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PR Sreejesh explains why 5s will ‘never replace’ hockey’s traditional format | Hockey – SportsMediaz


The International Hockey Federation’s (FIH) Hockey 5s tournament last month in Lausanne, Switzerland, which is the home of the International Olympic Council (IOC), left a buzz in the sport’s conversational circles. FIH chief executive Thierry Weil said that the two-day tournament exceeded their expectations and this endorsement, coupled with the IOC’s intention to make the Olympics leaner and easier financially on the host city, has led to some concerns about whether five-a-side hockey, or Hockey 5s as it has come to be called, will eventually replace the traditional 11-a-side format at the Games. India goalkeeper PR Sreejesh is of the opinion that such a thing will never happen.

While he acknowledges that 5s is good to attract new countries to the sport, the traditional format tests players and teams far more than it ever will. “I never think that five-a-side hockey will replace 11-a-side. It is like Test cricket and T20. If people are saying T20 will kill Test cricket, that is never going to happen,” Sreejesh told hindustantimes.com. The shift of format also features a sharp shift in rules – 5s is significantly different from the traditional form of the sport.

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Only five players are allowed in a side, as the name suggests, and the field of play is half the size of the traditional hockey field. There are no D’s which means players can score from any part of the field, or ‘court’. The ball is allowed to bounce off side and back walls and it will be called out only when it goes beyond these barriers. It means that the game rarely ever stops except for injuries or to mark the end of the first of two halves, each of which goes for 10 minutes.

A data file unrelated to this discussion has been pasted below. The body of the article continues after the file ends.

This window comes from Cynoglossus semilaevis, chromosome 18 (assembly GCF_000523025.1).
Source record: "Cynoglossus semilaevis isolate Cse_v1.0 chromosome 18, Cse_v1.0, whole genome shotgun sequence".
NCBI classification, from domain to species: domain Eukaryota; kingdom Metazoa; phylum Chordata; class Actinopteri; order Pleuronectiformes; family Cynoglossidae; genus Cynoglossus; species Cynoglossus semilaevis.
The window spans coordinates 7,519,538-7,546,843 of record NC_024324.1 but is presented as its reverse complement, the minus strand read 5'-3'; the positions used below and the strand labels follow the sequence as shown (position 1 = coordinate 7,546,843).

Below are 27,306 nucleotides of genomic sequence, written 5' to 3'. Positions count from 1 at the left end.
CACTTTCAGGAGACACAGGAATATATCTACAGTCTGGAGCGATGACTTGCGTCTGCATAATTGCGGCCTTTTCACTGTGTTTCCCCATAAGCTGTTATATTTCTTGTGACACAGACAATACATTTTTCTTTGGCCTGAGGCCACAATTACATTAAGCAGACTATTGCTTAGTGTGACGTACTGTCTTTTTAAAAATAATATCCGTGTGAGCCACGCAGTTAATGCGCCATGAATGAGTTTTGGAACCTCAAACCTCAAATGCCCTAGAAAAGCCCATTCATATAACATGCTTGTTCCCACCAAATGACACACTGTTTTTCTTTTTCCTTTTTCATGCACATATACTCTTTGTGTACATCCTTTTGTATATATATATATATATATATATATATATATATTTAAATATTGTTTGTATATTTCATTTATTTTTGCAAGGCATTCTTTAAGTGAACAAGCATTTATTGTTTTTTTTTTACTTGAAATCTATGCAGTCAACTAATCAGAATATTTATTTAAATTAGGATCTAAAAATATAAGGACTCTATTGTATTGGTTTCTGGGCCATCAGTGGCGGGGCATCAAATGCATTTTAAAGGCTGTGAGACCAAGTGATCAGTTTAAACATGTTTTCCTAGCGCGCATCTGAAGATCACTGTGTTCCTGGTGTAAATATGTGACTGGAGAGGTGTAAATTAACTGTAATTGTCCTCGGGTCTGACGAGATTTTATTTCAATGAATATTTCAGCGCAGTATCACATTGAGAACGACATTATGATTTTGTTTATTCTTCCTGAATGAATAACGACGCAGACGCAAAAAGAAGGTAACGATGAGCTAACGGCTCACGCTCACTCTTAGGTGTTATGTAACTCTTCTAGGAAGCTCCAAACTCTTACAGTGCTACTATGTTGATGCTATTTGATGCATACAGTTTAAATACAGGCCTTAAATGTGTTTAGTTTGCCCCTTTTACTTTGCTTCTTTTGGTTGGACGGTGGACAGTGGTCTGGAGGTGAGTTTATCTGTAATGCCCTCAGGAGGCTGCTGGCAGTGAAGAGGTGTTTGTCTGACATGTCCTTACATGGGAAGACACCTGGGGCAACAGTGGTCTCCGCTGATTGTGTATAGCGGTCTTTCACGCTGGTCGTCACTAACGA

Sreejesh acknowledged the fact that this format is good for introducing new countries to the sport considering the significantly lesser investment required to host matches. “There are a lot of countries which cannot afford to put up 11-player hockey pitches or cannot afford the water to put on the astro-turfs,” said Sreejesh.

“That is probably why the FIH thought of using this to introduce hockey to the poorer nations who cannot afford these facilities. 5-a-side will give them the chance to play the game in a smaller area with less use of water. This is good to introduce the sport to the nation. But I don’t think it will take over 11-a-side.”

Sreejesh said that the shorter format doesn’t require the tactical nous needed for traditional hockey. “You just go, enjoy, and come back. You don’t need to do a proper preparation for that if you are skillful and have got the power. But for the 11-a-side matches you need to have a proper team plan and preparations, have strategies for penalty corners and shootouts. It’s a big job but those who have played 5s will tell you its fun. You just dodge, use your skills, score as many goals as you can. So it’s fun and great to introduce the sport to a new country but 11-a-side is the classic one,” he said.

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